The Bailout Bill: A Cow Patty for All of Us

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Bebeto Matthews / AP

The presence of news media attract scores of onlookers in front of Federal Hall during coverage of the nearby New York Stock Exchange on Sept. 30

On Monday the House of Representatives saved us from the greedy fingers of Wall Street. Rather than surrender a single nickel of taxpayer money to the mob that gave us Alt-A mortgages, collateralized debt obligations (CDOs) and credit-default swaps, the House voted down the big bailout. Mr. Market was a very unhappy camper, dropping 777 points and change — or $1.2 trillion in market value. "This is a huge cow patty with a piece of marshmallow stuck in the middle of it, and I am not going to eat that cow patty," vowed Representative Paul Broun, Republican of Georgia.

There's just one problem, Congressman Cow Patty: A lot of us did eat it, including many of your constituents. The $1.2 trillion — let's spell that out as $1,200,000,000,000 — that disappeared from the stock market on Monday didn't go down a black hole in lower Manhattan. It came out of America's 401(k)s, mutual funds, pension funds and personal portfolios. We've got $17.6 trillion in retirement assets invested as of 2007. There is some $12 trillion invested in mutual funds alone (well, at least before yesterday); about 44% of all U.S. households hold these accounts, according to the Investment Company Institute.

Let's take a different look at that beating on the Dow. Turn the $1.2 trillion into a gain (say, by passing a bailout law that actually loosens stuck gears of credit) and the long-term capital gains tax on it is $180 billion, which could buy a lot of crap CDOs. And then perhaps resell them at a profit. If we take that $1.2 trillion as a loss, the government foregoes tax money, because taxpayers will report lower incomes after they write off investment losses. Revenues drop, so the government then has to keep priming the pump by increasing spending, which will really tick off Representative Broun.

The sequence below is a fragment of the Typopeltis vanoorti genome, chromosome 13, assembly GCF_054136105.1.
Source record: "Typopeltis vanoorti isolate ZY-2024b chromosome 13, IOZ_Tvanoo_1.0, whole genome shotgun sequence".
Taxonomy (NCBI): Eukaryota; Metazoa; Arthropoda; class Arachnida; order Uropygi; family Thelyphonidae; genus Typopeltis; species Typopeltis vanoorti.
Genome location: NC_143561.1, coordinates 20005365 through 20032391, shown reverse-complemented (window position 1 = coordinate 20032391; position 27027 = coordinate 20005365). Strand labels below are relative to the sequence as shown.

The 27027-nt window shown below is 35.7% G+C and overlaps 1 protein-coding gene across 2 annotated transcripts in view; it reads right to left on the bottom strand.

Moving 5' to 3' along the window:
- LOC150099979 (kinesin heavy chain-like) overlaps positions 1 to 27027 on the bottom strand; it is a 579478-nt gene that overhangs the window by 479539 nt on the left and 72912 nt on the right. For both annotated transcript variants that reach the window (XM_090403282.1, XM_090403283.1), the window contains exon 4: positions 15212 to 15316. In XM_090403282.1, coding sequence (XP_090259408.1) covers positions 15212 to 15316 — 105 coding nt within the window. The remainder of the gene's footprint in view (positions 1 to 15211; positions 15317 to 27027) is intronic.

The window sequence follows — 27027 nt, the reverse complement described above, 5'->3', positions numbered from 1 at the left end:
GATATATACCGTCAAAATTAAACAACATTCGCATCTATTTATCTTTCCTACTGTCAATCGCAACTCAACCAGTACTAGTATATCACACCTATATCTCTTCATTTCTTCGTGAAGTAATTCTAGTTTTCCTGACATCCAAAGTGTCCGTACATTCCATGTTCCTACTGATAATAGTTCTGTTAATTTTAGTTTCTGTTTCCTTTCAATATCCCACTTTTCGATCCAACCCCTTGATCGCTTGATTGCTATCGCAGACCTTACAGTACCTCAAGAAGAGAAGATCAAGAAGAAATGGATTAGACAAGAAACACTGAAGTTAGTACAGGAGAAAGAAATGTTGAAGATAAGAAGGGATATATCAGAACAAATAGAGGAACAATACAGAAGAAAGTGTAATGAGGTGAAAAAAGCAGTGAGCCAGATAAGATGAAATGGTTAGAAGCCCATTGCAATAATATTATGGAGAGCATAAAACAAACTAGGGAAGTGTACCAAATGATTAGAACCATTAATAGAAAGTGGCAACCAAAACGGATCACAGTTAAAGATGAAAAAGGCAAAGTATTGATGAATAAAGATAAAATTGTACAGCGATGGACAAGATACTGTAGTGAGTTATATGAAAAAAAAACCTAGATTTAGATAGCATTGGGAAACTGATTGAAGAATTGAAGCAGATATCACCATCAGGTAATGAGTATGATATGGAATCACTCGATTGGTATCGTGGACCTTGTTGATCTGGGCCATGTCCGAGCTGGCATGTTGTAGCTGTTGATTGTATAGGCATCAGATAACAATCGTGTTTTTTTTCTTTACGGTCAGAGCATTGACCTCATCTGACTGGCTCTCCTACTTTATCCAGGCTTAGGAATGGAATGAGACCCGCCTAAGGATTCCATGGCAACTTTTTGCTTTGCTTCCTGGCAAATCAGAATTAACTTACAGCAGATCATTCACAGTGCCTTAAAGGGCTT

Then consider the wealth effect, much debated but empirically documented, which suggests that every dollar of increased household wealth will, over a period of time, convert to 3 to 5 cents of spending. Calculators, please: 0.03 times $1.2 trillion equals $3.6 billion in spending. In an economy that is two-thirds consumer spending, that's another growth driver. One other thing about the wealth effect is that it works splendidly in reverse too. There's the prospect that Broun and his colleagues could be serving up a double whammy to households across the country: declining stock market wealth in addition to already plummeting housing wealth.

Some of the homeowners who are losing wealth reside in Clarke County, Ga., Congressman Broun's home turf, which also had $1.9 billion in deposits in financial institutions in 2006, according to the University of Georgia. That ain't chicken feed. And speaking of which, the fourth largest employer in the region, poultry processor Pilgrim's Pride, is now struggling with financing because credit markets have seized. There are 1,500 jobs in the balance if, say, Pilgrim's Pride can't make payroll because it doesn't have access to funds. It is unlikely that any of those workers invested in CDOs. It is certainly possible that some of them are in over their heads on subprime loans. Some 63% of Georgia's subprime loans were late over the past 12 months; 6.2% are in foreclosure, according to the Federal Reserve.

Could any of them be helped by the bailout bill? Possibly. Do they deserve it? Good question.

The market today gave legislators the opportunity for a do-over, rising nearly 5% on the notion that all those folks who were sending angry messages to their Representatives might have a doubt or two after checking their mutual funds balances. Broun is resolute that taxpayer money won't be used "to give a golden parachute to Wall Street that our grandchildren may still be paying for many decades from now." But Wall Street is all of us, including the Congressman from the 10th District in Georgia. We are all going to eat the cow patty. The only question is, how big will it be?

(See the ten steps to the financial meltdown here and TIME's photos of the global financial crisis here.)

(See TIME's Pictures of the Week here.)